Earlier this year I was invited to be part of radioCona, the "temporary project radio for contemporary arts" that is based in Ljubljana. Starting this Sunday, for five days, radioCona will broadcast on the FM bands, starting exactly at nightfall. "This is the time when the atmosphere is no longer filled with the fine sunlight, when the sun reaches 18 degrees or more below the horizon."
My composition "Caged Birds (Augmentation)" will be heard Monday. This is based on a dawn chorus, but there is something nice about it being transposed to the night-time. I believe that this is now the fifth country in which this composition has been presented.
L'Antic Forn means "old bakery", which is pleasing from the get-go. Bread is essential. Crusty, fluffy white rolls that go stale in a couple of hours, so you know they are not made with junk. That's something I cannot get in Ireland, so I do not eat bread when at home.
From 28-29 August I was in the east of Ireland, at the newly branded Maynooth University for "Audio Fabric: Socio-sonic Textures in the Real World", the annual convocation of the Irish Sound, Science and Technology Association (ISSTA). Every year since its inception I have followed this conference around the country. Indeed, I may be the only person to have presented at every session. My paper was "Field recoding - phonography and the creation of place". The rest of my time was taken up listening to the other contributors, seeking out the best pub in the (rather small) town, chatting with locals about history, recording the quiet corridors of a seminary, and getting trapped on private grounds (I escaped eventually).
2014 was also a significant year for Susannah, who accepted a month's residency in Barcelona to develop her interest in graphic art. She produced an intriguing time-lapse photo series for the group show. I was lucky enough to visit for a week, and captured this view of her studio.
And I took photographs of it all.
So here, in pictures, is a chronology of my 2014.
As someone who creates every day of my life, I rarely spend much time on music consumption. When I am asked what I listen to, it's often easier to say "Actually, I don't listen to music" than to explain the variegated form my listening actually takes. There's a jungle of sound out there, sometimes literally.
I have been in more than one sonic jungle this year. Let me take you on a short tour.
I will give you but one example of such a list; to provide more would be to encourage depression. Drowned in Sound manages to be a popular music site by pandering to both Taylor Swift fans (she's at #3) and those who can bear the Swans in 2014 but would have run screaming from them in 1983 (#10).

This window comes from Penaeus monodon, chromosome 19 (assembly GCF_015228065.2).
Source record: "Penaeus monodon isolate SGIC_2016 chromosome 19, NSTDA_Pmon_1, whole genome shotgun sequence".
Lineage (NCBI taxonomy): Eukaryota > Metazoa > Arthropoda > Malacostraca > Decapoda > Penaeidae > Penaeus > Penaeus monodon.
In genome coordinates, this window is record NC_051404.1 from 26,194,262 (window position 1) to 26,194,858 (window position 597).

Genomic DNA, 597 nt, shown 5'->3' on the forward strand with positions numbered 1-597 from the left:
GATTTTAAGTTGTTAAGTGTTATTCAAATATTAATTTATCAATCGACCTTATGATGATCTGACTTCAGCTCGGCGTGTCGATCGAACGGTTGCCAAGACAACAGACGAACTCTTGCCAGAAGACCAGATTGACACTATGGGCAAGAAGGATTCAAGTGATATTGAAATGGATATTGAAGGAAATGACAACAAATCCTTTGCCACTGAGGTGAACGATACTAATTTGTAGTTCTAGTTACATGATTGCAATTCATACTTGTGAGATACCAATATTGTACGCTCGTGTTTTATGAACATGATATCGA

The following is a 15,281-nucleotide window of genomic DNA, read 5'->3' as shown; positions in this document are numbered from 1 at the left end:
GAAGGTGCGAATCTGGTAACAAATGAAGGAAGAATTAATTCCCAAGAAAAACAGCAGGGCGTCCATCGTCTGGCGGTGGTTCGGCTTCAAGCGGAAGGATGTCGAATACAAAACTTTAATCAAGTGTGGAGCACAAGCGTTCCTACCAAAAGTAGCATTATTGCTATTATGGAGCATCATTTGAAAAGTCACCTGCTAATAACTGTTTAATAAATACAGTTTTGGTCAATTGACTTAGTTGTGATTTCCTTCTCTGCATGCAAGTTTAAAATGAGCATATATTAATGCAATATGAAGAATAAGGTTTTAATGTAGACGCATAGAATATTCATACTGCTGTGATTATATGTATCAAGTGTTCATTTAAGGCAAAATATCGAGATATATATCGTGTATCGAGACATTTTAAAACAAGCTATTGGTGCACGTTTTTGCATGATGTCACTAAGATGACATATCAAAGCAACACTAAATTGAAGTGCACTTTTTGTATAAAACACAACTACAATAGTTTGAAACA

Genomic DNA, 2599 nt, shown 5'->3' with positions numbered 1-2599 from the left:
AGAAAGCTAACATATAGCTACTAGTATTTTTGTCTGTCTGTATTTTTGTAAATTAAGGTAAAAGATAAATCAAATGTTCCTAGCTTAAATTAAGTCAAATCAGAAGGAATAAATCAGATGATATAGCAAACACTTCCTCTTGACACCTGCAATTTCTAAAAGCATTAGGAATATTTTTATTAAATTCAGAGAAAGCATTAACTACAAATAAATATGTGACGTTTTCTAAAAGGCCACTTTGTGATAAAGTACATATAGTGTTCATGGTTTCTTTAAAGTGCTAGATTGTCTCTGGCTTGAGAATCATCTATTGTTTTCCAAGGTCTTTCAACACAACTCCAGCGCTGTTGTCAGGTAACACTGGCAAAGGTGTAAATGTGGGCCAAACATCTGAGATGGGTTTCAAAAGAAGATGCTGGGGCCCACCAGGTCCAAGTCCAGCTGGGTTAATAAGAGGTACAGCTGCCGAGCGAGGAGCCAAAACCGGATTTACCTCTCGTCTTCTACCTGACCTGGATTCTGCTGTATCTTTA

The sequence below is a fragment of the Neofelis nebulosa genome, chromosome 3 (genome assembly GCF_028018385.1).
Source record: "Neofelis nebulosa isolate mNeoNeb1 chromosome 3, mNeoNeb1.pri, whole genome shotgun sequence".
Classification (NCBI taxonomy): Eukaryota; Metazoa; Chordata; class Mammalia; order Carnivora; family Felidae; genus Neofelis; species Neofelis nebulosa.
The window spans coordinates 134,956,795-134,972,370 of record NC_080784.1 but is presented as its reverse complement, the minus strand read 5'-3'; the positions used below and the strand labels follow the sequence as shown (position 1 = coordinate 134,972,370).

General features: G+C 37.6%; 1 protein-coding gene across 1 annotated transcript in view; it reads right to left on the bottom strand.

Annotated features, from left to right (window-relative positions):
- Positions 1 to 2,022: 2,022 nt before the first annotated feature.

Though their musical choices are dull, I remain interested in their name, which attempts to be both world-weary (there's so much music that we are "drowned") and all-encompassing (notice it is "sound" not "music"). Of course their name is just a pose. There is nothing outside a fairly narrow range of pop music on their charts, certainly nothing in the way of sonic art. Perhaps they are emo. Perhaps they are hipsters. I don't know, since I don't understand these terms. (But I have a comments section below, for those who wish to help.)
Looking back at my own purchases, I see that I obtained exactly one album dated 2014. It's a good album, even if it is not a career best from the artists in question. I am safe in saying it is more deserving of your time than the Drowned in Sound Top 50. So here it is. A drum-roll please.
My Top 50 Albums of 2014...
Welcome to Part TwoIn part one of this article I gave some introductory justification and offered a series of images that would help you compare the very different fields of view (FOV) these lens present. I will next discuss the available prime lenses in five categories, from widest to narrowest. I will relate the focal lengths back to "full frame" as a useful standard.
For each I will indicate the lowest price, taken from Amazon UK and SRS Microsystems, so that those of you in Europe have a good baseline for comparison. I should note that I generally buy on the used market, and have therefore completed my lens set at a significant discount.
My criteria include price, aperture (f/2 or better), weight, size, and image quality.
The Micro-Four Thirds (MFT) camera format has proven to be very popular. The cameras are small enough to be portable and the sensor large enough to take excellent images. A sensor half the size of 35mm film turns out to be a good compromise. Olympus has known this for some time; their original PEN film cameras took "half frame" shots. (35mm is often called "full frame" and I will retain this nomenclature.) The Digital PEN and OM-D line continue this heritage.
Certainly I am a convert, having moved from the Pentax APS-C sensor format. Pentax have some decent DSLR cameras but several lens price hikes ruined the value proposition. They also fumbled the ball badly when it came to the mirrorless revolution. Possibly only Fuji "get it" in the same way that Olympus/Panasonic do -- a well-designed mirrorless system offers enormous practical and photographic advantages over mirror-based tech.
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